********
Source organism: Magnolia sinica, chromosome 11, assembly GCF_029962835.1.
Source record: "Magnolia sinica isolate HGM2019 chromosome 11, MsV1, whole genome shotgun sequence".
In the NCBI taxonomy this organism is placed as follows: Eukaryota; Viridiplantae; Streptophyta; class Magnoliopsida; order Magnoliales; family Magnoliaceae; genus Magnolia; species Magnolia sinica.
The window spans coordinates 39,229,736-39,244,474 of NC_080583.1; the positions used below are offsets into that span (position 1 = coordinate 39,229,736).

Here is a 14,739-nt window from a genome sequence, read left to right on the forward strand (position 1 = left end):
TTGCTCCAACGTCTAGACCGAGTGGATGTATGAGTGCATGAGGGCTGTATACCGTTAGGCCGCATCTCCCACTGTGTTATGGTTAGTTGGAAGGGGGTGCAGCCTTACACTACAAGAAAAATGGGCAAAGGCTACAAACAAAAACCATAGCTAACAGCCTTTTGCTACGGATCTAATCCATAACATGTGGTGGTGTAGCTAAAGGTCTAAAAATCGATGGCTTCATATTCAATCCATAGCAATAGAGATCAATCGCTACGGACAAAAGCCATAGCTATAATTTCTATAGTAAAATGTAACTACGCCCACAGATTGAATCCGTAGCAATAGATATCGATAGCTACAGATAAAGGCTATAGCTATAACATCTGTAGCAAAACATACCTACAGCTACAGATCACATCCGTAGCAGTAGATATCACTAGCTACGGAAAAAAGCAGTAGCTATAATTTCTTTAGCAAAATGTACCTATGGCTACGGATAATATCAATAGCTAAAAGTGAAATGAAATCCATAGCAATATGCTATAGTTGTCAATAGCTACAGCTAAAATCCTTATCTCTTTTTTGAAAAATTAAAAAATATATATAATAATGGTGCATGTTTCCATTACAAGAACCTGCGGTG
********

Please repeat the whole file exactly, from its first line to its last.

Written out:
Source organism: Magnolia sinica, chromosome 11, assembly GCF_029962835.1.
Source record: "Magnolia sinica isolate HGM2019 chromosome 11, MsV1, whole genome shotgun sequence".
In the NCBI taxonomy this organism is placed as follows: Eukaryota; Viridiplantae; Streptophyta; class Magnoliopsida; order Magnoliales; family Magnoliaceae; genus Magnolia; species Magnolia sinica.
The window spans coordinates 39,229,736-39,244,474 of NC_080583.1; the positions used below are offsets into that span (position 1 = coordinate 39,229,736).

Here is a 14,739-nt window from a genome sequence, read left to right on the forward strand (position 1 = left end):
TTGCTCCAACGTCTAGACCGAGTGGATGTATGAGTGCATGAGGGCTGTATACCGTTAGGCCGCATCTCCCACTGTGTTATGGTTAGTTGGAAGGGGGTGCAGCCTTACACTACAAGAAAAATGGGCAAAGGCTACAAACAAAAACCATAGCTAACAGCCTTTTGCTACGGATCTAATCCATAACATGTGGTGGTGTAGCTAAAGGTCTAAAAATCGATGGCTTCATATTCAATCCATAGCAATAGAGATCAATCGCTACGGACAAAAGCCATAGCTATAATTTCTATAGTAAAATGTAACTACGCCCACAGATTGAATCCGTAGCAATAGATATCGATAGCTACAGATAAAGGCTATAGCTATAACATCTGTAGCAAAACATACCTACAGCTACAGATCACATCCGTAGCAGTAGATATCACTAGCTACGGAAAAAAGCAGTAGCTATAATTTCTTTAGCAAAATGTACCTATGGCTACGGATAATATCAATAGCTAAAAGTGAAATGAAATCCATAGCAATATGCTATAGTTGTCAATAGCTACAGCTAAAATCCTTATCTCTTTTTTGAAAAATTAAAAAATATATATAATAATGGTGCATGTTTCCATTACAAGAACCTGCGGTG